There are, however, some limitations to the present study. First, selection bias is inevitable in a retrospective study. Although we performed a matched 1:1 case control method to minimize such bias, residual confounding factors could not be entirely ruled out because of hidden biases. Second, we could not obtain detailed data on treatment-related factors of prior cancer and comorbidities from the SEER database.
In conclusion, prior cancer has an adverse effect on clinical outcomes among patients with laryngeal cancer, regardless of the interval time of the prior cancer. These results suggest that individualized treatment should be seriously considered in laryngeal cancer patients with a history of prior cancer, regardless of the interval time of the prior cancer. Further studies with more data are warranted to confirm our findings.
Data Availability Statement
The datasets presented in this study can be found in online repositories. The names of the repository/repositories and accession number(s) can be found in the article/supplementary material.
KC, HW, and YL: design. KC, YJ, HL, and LT: data analysis. KC and YL wrote the manuscript. All authors contributed to the article and approved the submitted version.
This work was supported by the Key Laboratory of Translational Radiation Oncology, Hunan Province (No. 2015TP1009), the Provincial Key Research and Development Program of Hunan Province (No. 2018SK2123), the Provincial Key Clinical Specialist Construction Projects of Hunan Province, Natural Science Foundation of Hunan Provincial Health Commission (No. 20201659), the Sailing Program of Hunan Cancer Hospital (No. QH201902), and the Scientific and Technological Innovation Project of Hunan Province (No. 2017SK50602).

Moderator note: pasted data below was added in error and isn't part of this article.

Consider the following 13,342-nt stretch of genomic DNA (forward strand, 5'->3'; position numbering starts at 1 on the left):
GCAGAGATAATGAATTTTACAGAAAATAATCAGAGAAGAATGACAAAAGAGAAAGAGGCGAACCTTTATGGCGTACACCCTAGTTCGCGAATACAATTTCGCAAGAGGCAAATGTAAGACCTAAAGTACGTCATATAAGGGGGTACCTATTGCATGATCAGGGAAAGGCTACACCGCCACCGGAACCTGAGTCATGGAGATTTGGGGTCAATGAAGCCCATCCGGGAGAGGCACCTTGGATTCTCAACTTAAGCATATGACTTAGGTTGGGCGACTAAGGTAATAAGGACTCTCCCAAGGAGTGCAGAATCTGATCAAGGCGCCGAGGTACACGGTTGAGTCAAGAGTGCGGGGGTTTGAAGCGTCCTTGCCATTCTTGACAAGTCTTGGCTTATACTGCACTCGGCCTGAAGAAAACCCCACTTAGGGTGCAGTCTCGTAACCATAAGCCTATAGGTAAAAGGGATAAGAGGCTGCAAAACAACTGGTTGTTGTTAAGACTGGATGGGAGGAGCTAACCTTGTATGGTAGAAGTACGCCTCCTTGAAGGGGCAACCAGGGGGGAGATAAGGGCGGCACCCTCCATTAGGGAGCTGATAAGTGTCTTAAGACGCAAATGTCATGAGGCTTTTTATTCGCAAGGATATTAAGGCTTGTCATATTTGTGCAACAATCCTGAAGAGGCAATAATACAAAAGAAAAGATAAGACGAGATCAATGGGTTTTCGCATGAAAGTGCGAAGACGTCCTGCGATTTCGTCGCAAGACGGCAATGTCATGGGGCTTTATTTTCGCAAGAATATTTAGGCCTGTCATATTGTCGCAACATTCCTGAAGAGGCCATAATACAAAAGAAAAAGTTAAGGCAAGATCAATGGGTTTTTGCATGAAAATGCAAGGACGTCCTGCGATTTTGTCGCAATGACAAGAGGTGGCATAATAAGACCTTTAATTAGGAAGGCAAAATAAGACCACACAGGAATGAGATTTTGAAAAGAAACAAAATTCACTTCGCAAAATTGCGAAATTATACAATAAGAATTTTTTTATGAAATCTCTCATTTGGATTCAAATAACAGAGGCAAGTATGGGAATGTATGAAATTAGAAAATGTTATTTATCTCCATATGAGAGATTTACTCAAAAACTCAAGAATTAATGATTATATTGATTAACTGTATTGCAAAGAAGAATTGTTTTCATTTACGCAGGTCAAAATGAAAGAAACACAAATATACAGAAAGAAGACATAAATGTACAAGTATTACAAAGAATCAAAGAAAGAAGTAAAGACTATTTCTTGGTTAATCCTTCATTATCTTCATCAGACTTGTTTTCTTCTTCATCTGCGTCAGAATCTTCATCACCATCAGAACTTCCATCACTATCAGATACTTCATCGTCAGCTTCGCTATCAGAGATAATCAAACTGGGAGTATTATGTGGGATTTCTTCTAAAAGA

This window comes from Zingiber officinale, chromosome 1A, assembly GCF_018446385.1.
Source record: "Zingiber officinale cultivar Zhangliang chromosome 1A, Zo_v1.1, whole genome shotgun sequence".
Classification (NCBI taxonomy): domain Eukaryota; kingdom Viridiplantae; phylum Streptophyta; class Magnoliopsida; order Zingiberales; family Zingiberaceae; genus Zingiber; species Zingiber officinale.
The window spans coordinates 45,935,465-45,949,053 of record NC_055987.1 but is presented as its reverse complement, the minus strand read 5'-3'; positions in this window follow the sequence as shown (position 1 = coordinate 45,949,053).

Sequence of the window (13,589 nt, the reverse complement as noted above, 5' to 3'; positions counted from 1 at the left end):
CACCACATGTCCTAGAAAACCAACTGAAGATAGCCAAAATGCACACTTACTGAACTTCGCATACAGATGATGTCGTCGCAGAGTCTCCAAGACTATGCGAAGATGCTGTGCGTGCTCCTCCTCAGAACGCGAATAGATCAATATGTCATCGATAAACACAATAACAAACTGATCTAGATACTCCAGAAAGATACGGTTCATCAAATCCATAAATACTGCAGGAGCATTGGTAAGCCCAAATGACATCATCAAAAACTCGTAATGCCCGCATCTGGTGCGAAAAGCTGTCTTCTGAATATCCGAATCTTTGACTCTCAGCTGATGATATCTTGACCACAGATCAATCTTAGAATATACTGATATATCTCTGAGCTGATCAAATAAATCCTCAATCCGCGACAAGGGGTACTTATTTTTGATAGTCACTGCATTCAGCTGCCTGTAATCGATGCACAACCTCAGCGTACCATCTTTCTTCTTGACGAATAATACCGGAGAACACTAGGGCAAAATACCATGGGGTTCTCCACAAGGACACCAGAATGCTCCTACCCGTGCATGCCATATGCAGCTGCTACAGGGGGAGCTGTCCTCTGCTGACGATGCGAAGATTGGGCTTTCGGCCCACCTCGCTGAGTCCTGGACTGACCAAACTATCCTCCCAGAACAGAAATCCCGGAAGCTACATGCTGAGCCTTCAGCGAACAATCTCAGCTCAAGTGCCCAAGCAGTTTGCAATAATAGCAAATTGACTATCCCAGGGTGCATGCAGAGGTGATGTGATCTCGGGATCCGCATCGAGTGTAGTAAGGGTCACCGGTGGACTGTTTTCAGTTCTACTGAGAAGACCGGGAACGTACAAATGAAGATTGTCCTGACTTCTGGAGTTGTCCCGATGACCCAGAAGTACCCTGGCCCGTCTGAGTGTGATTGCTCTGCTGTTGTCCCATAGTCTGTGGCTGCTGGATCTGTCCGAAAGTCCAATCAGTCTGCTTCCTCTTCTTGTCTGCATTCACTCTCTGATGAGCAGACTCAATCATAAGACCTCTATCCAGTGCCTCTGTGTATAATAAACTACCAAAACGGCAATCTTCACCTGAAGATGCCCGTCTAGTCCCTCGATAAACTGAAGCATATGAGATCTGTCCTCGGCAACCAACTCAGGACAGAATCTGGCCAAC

Conflict of Interest
The authors declare that the research was conducted in the absence of any commercial or financial relationships that could be construed as a potential conflict of interest.
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Keywords: prior cancer, survival, SEER, outcome, laryngeal cancer
Citation: Chen K, Tian L, Li Y, Jin Y, Liu H and Wang H (2020) Impact of Prior Cancer on the Prognosis of Patients With Laryngeal Cancer: A Population-Based Study Using the Surveillance, Epidemiology, and End Results Database. Front. Oncol. 10:561330. doi: 10.3389/fonc.2020.561330
Received: 12 May 2020; Accepted: 01 September 2020;
Published: 20 October 2020.
Edited by:Jordi Giralt, Vall d'Hebron University Hospital, Spain
Reviewed by:San-Gang Wu, First Affiliated Hospital of Xiamen University, China
Alex Sistiaga, Osakidetza Basque Health Service, Spain
Copyright © 2020 Chen, Tian, Li, Jin, Liu and Wang. This is an open-access article distributed under the terms of the Creative Commons Attribution License (CC BY). The use, distribution or reproduction in other forums is permitted, provided the original author(s) and the copyright owner(s) are credited and that the original publication in this journal is cited, in accordance with accepted academic practice. No use, distribution or reproduction is permitted which does not comply with these terms.
†These authors have contributed equally to this work